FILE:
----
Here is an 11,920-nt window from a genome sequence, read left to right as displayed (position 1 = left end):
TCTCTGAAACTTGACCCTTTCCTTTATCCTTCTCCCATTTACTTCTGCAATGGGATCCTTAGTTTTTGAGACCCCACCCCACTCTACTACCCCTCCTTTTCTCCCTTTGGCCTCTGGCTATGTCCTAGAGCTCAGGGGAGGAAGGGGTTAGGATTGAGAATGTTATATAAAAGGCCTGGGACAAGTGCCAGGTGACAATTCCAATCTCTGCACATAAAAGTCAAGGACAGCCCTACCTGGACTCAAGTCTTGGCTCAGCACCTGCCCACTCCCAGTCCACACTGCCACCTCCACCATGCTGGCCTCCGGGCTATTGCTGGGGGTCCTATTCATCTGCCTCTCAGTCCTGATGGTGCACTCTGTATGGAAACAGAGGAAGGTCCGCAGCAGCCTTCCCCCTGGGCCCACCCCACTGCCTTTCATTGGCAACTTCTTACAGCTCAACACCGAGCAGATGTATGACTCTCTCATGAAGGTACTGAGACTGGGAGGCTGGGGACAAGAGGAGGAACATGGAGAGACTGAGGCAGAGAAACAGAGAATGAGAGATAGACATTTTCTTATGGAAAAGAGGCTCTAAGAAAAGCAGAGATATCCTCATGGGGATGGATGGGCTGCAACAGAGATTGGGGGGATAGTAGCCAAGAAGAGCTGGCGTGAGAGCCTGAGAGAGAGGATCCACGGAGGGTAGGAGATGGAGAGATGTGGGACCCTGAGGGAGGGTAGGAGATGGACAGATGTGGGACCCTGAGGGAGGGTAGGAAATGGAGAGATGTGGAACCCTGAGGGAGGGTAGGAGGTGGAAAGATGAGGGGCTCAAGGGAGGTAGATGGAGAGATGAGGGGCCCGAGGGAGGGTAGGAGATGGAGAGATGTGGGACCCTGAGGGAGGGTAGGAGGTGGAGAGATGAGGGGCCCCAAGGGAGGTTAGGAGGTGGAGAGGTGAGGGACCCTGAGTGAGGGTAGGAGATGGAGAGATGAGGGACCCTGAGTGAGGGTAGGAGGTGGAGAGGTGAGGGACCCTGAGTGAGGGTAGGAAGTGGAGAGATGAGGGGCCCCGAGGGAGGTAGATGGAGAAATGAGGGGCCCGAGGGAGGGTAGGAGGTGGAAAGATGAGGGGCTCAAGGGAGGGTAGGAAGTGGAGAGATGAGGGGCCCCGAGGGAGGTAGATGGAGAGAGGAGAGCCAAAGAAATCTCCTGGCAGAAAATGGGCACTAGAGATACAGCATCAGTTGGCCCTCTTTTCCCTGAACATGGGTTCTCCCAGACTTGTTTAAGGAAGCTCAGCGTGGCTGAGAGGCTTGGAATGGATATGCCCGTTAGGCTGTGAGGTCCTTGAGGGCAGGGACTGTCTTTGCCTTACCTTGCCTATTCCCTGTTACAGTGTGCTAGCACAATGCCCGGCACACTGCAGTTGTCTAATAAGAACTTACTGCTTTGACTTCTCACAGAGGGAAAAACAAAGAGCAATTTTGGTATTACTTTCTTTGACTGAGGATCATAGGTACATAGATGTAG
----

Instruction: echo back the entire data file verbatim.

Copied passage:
Here is an 11,920-nt window from a genome sequence, read left to right as displayed (position 1 = left end):
TCTCTGAAACTTGACCCTTTCCTTTATCCTTCTCCCATTTACTTCTGCAATGGGATCCTTAGTTTTTGAGACCCCACCCCACTCTACTACCCCTCCTTTTCTCCCTTTGGCCTCTGGCTATGTCCTAGAGCTCAGGGGAGGAAGGGGTTAGGATTGAGAATGTTATATAAAAGGCCTGGGACAAGTGCCAGGTGACAATTCCAATCTCTGCACATAAAAGTCAAGGACAGCCCTACCTGGACTCAAGTCTTGGCTCAGCACCTGCCCACTCCCAGTCCACACTGCCACCTCCACCATGCTGGCCTCCGGGCTATTGCTGGGGGTCCTATTCATCTGCCTCTCAGTCCTGATGGTGCACTCTGTATGGAAACAGAGGAAGGTCCGCAGCAGCCTTCCCCCTGGGCCCACCCCACTGCCTTTCATTGGCAACTTCTTACAGCTCAACACCGAGCAGATGTATGACTCTCTCATGAAGGTACTGAGACTGGGAGGCTGGGGACAAGAGGAGGAACATGGAGAGACTGAGGCAGAGAAACAGAGAATGAGAGATAGACATTTTCTTATGGAAAAGAGGCTCTAAGAAAAGCAGAGATATCCTCATGGGGATGGATGGGCTGCAACAGAGATTGGGGGGATAGTAGCCAAGAAGAGCTGGCGTGAGAGCCTGAGAGAGAGGATCCACGGAGGGTAGGAGATGGAGAGATGTGGGACCCTGAGGGAGGGTAGGAGATGGACAGATGTGGGACCCTGAGGGAGGGTAGGAAATGGAGAGATGTGGAACCCTGAGGGAGGGTAGGAGGTGGAAAGATGAGGGGCTCAAGGGAGGTAGATGGAGAGATGAGGGGCCCGAGGGAGGGTAGGAGATGGAGAGATGTGGGACCCTGAGGGAGGGTAGGAGGTGGAGAGATGAGGGGCCCCAAGGGAGGTTAGGAGGTGGAGAGGTGAGGGACCCTGAGTGAGGGTAGGAGATGGAGAGATGAGGGACCCTGAGTGAGGGTAGGAGGTGGAGAGGTGAGGGACCCTGAGTGAGGGTAGGAAGTGGAGAGATGAGGGGCCCCGAGGGAGGTAGATGGAGAAATGAGGGGCCCGAGGGAGGGTAGGAGGTGGAAAGATGAGGGGCTCAAGGGAGGGTAGGAAGTGGAGAGATGAGGGGCCCCGAGGGAGGTAGATGGAGAGAGGAGAGCCAAAGAAATCTCCTGGCAGAAAATGGGCACTAGAGATACAGCATCAGTTGGCCCTCTTTTCCCTGAACATGGGTTCTCCCAGACTTGTTTAAGGAAGCTCAGCGTGGCTGAGAGGCTTGGAATGGATATGCCCGTTAGGCTGTGAGGTCCTTGAGGGCAGGGACTGTCTTTGCCTTACCTTGCCTATTCCCTGTTACAGTGTGCTAGCACAATGCCCGGCACACTGCAGTTGTCTAATAAGAACTTACTGCTTTGACTTCTCACAGAGGGAAAAACAAAGAGCAATTTTGGTATTACTTTCTTTGACTGAGGATCATAGGTACATAGATGTAG